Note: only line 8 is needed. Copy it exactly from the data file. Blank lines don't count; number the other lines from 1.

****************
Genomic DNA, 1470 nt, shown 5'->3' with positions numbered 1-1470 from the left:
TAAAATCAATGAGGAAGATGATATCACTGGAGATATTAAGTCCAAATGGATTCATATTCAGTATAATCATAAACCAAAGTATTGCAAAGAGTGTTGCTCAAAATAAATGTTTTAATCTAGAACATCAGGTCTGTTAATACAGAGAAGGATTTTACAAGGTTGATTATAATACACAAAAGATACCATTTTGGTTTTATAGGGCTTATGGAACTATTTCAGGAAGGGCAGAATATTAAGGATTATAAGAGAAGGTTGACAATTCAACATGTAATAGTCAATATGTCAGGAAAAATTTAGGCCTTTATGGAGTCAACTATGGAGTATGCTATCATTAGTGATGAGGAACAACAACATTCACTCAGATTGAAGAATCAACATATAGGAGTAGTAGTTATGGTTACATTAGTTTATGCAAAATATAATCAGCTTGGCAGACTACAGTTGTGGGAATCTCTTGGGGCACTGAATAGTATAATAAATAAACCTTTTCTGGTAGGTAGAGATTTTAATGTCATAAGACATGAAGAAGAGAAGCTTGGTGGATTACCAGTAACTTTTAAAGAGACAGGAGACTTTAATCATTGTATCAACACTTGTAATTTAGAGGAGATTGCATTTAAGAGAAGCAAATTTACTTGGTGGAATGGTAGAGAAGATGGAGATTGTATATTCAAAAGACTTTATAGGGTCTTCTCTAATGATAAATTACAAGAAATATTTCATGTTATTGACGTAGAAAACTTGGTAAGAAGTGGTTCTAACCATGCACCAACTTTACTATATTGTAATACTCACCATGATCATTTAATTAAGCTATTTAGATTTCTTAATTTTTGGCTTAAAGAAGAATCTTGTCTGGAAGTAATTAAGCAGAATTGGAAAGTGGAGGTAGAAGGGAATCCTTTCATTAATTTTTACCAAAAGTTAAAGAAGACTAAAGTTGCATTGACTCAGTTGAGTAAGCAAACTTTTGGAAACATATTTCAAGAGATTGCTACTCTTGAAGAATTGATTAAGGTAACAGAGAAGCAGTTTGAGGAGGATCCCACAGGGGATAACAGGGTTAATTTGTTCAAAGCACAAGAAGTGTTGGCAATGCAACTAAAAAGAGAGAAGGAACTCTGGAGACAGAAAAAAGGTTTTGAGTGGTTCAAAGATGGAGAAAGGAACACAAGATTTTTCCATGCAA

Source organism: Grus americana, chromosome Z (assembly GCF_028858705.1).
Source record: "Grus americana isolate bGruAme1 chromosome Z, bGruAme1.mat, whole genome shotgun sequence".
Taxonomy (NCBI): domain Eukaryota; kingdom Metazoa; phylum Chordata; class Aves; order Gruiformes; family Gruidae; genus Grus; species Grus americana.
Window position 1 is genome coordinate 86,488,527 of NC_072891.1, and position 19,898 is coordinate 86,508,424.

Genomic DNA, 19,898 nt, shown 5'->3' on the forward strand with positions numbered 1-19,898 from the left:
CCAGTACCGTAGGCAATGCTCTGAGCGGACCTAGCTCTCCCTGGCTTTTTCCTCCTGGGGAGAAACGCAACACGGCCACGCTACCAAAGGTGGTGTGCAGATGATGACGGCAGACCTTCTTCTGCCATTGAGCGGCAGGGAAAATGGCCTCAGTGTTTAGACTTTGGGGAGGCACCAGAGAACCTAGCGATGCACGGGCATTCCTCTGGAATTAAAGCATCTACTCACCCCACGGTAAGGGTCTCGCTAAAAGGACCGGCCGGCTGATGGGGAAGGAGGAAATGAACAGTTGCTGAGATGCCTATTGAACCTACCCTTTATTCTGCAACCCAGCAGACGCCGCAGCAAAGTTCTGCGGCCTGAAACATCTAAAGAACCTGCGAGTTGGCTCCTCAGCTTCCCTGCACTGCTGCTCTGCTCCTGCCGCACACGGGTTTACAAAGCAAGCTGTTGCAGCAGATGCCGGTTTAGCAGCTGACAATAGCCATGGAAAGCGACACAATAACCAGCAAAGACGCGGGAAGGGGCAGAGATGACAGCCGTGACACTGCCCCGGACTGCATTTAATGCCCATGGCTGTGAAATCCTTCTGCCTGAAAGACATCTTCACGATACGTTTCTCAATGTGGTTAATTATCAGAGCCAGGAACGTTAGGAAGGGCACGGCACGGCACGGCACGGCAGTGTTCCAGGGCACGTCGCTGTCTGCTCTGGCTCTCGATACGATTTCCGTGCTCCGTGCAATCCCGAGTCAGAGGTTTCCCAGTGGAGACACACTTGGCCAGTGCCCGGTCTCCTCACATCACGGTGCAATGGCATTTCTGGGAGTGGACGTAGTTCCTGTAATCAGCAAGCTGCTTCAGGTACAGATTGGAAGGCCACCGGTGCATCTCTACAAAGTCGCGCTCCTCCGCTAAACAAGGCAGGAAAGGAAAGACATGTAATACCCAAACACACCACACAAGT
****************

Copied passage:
CCAGTACCGTAGGCAATGCTCTGAGCGGACCTAGCTCTCCCTGGCTTTTTCCTCCTGGGGAGAAACGCAACACGGCCACGCTACCAAAGGTGGTGTGCAGATGATGACGGCAGACCTTCTTCTGCCATTGAGCGGCAGGGAAAATGGCCTCAGTGTTTAGACTTTGGGGAGGCACCAGAGAACCTAGCGATGCACGGGCATTCCTCTGGAATTAAAGCATCTACTCACCCCACGGTAAGGGTCTCGCTAAAAGGACCGGCCGGCTGATGGGGAAGGAGGAAATGAACAGTTGCTGAGATGCCTATTGAACCTACCCTTTATTCTGCAACCCAGCAGACGCCGCAGCAAAGTTCTGCGGCCTGAAACATCTAAAGAACCTGCGAGTTGGCTCCTCAGCTTCCCTGCACTGCTGCTCTGCTCCTGCCGCACACGGGTTTACAAAGCAAGCTGTTGCAGCAGATGCCGGTTTAGCAGCTGACAATAGCCATGGAAAGCGACACAATAACCAGCAAAGACGCGGGAAGGGGCAGAGATGACAGCCGTGACACTGCCCCGGACTGCATTTAATGCCCATGGCTGTGAAATCCTTCTGCCTGAAAGACATCTTCACGATACGTTTCTCAATGTGGTTAATTATCAGAGCCAGGAACGTTAGGAAGGGCACGGCACGGCACGGCACGGCAGTGTTCCAGGGCACGTCGCTGTCTGCTCTGGCTCTCGATACGATTTCCGTGCTCCGTGCAATCCCGAGTCAGAGGTTTCCCAGTGGAGACACACTTGGCCAGTGCCCGGTCTCCTCACATCACGGTGCAATGGCATTTCTGGGAGTGGACGTAGTTCCTGTAATCAGCAAGCTGCTTCAGGTACAGATTGGAAGGCCACCGGTGCATCTCTACAAAGTCGCGCTCCTCCGCTAAACAAGGCAGGAAAGGAAAGACATGTAATACCCAAACACACCACACAAGT